Nathan Buckley’s contract with Collingwood could’ve gone either way at the last negotiation. The succession plan, and the transference of power from Mick Malthouse to his protégé was supposed to yield results. It has – poor ones. Collingwood went from a Grand Finalist in 2011 to fourth in 2012, then sixth in 2013. The slide has not stopped, to the point where the Magpies have finished 11th, 12th, 12th, and 13th in the last four years. The Magpies succession plan should be renamed the ‘ION’ plan, because it has been completely devoid of success.

Buckley’s record as coach has a dismal win percentage of just 51.47%. He needs to arrest this, and quick wins are required to do so, even if that means squandering the opportunity to develop Moore as one of the AFL’s next elite forwards. It is quick term gain for possible long term pain.

Moore’s father, Peter is a great of the club, and of the AFL in general. A dual Brownlow medallist, he knows a few things about the game, and he sees great flaws with the club’s use of his son, and the way the Pies are using their forwards in general.

In an interview with Melbourne Radio station SEN, Peter labelled the way Collingwood was delivering the ball inside fifty as “absolutely hopeless” in the first half of 2017. He lamented Buckley’s coaching style and stated that “Collingwood forwards don’t kick a lot of goals.”

Hardly the environment that aids in the development of a tall forward.

David Cloke, former Collingwood and Richmond star, and father of Travis, has also been outspoken about Buckley and Collingwood’s use of forwards. Cloke claims his son was made a scapegoat by Collingwood in his time there, and stated that soon, they’d so the same with Darcy Moore.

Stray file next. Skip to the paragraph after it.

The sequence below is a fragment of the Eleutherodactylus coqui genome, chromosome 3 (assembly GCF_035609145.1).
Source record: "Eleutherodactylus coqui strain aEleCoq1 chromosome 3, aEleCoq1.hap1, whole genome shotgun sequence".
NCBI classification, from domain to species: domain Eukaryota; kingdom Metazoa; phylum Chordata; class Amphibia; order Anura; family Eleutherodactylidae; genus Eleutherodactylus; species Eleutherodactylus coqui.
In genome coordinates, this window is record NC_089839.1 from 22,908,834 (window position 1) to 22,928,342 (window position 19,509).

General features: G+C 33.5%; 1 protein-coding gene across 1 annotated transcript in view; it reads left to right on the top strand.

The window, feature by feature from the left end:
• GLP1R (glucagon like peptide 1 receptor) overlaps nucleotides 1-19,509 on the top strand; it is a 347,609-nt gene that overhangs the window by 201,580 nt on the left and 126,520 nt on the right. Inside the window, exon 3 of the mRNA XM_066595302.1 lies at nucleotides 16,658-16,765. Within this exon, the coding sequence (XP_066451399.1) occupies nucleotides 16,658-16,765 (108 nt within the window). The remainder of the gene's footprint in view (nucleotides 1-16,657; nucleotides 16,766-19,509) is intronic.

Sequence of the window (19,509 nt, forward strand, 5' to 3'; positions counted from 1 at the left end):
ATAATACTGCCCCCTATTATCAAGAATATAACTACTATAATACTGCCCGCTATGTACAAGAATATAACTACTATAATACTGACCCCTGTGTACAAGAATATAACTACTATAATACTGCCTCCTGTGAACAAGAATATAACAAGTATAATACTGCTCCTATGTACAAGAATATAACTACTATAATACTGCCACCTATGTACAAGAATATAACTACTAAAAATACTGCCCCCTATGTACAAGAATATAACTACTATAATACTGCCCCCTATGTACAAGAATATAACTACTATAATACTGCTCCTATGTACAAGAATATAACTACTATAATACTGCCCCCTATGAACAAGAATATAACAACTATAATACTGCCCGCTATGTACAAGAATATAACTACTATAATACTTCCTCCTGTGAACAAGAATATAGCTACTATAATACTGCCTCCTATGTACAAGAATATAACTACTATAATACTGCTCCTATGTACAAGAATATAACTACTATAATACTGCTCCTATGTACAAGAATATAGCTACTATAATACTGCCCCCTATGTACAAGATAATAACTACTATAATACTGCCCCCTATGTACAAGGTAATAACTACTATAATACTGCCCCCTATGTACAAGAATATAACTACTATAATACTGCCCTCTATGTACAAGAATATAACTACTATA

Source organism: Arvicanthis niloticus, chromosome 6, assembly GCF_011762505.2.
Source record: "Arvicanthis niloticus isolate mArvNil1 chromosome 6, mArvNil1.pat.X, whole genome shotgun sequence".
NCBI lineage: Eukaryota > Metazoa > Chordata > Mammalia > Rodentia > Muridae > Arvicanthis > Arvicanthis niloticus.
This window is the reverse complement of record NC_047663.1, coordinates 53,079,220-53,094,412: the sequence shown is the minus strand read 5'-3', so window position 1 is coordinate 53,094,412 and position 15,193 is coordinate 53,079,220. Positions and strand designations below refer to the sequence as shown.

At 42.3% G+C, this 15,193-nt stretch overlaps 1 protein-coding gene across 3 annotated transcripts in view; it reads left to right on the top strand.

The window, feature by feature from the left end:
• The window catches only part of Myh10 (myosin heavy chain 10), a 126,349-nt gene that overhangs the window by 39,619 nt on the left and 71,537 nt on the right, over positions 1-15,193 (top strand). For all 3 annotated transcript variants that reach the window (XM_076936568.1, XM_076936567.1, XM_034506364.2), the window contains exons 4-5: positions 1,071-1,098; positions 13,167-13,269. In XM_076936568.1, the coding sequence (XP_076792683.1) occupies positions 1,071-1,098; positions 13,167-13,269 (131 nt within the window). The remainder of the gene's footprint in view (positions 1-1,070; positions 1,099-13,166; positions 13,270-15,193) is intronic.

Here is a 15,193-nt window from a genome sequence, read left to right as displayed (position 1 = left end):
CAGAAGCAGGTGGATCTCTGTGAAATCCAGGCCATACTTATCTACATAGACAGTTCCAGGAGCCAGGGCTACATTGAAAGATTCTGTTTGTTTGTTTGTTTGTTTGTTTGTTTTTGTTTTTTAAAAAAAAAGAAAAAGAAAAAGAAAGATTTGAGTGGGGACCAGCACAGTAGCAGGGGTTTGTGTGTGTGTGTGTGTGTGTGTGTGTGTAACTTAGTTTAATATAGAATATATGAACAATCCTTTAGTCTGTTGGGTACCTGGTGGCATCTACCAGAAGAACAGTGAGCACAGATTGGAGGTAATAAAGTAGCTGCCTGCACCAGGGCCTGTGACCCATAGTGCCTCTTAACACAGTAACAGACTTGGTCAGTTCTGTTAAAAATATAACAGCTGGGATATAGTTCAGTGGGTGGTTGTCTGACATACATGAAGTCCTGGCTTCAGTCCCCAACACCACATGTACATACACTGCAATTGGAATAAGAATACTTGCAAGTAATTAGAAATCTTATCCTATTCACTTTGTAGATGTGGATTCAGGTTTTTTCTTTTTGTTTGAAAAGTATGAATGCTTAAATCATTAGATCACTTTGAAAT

“They will destroy him,” said Cloke, going on to say that the Collingwood game style revolves around midfielders gaining high disposal counts, instead of getting it into the forward half.

So with Moore roaming the half back line, who will be left to kick the goals for the Magpies?

Scott Pendlebury said what a captain had to say in regards to moving Ben Reid forward in place of Moore, stating in an interview with the Herald Sun that Reid “showed last year that he can clearly play forward.”

Reid did go forward in the second half of 2017 and netted bags of 3 against Gold Coast, and 4 against Port Adelaide. He totaled 14 goals for the year, but will need to do a lot more as the number one marking option.

There seems to be a bit of a push for Mason Cox as well this season. This big man has been in the system for only two years, but at 211cm, is a daunting prospect to defend. Sadly, his 2017 averages of 7.78 disposals and 3.22 marks per game don’t tell a story of someone you’d put your faith in to be the focal point of an attack.

Jamie Elliott led the Pies in 2017 with 34 goals at 2.00 per game, and has hopefully been able to put his ankle-injuring, bin-urinating off season to rest and focus on a big 2018. Alex Fasolo snagged 29 goals in his 19 games and behind them was Darcy Moore. Mason Cox kicked only ten for the year.

Looking at it as a whole, the Magpie forward structure does not scream “potent” without Moore playing there. On current form it doesn’t scream “potent” with him positioned there, either. However, unlike the others mentioned, Moore looks most likely to develop and become a consistent threat, and isn’t that what you want?

The Magpies will toy with their line up as the season progresses. An injury, or bout of poor form will force Buckley's hand and necessitate changes. I would not be surprised to see Darcy Moore moved back into the forward line in short order in 2018. He is a potential match winner, but like all good things, he will take a bit of time. Collingwood and Nathan Buckley can't rush this one. They have a diamond in Darcy Moore, and they're treating him like coal.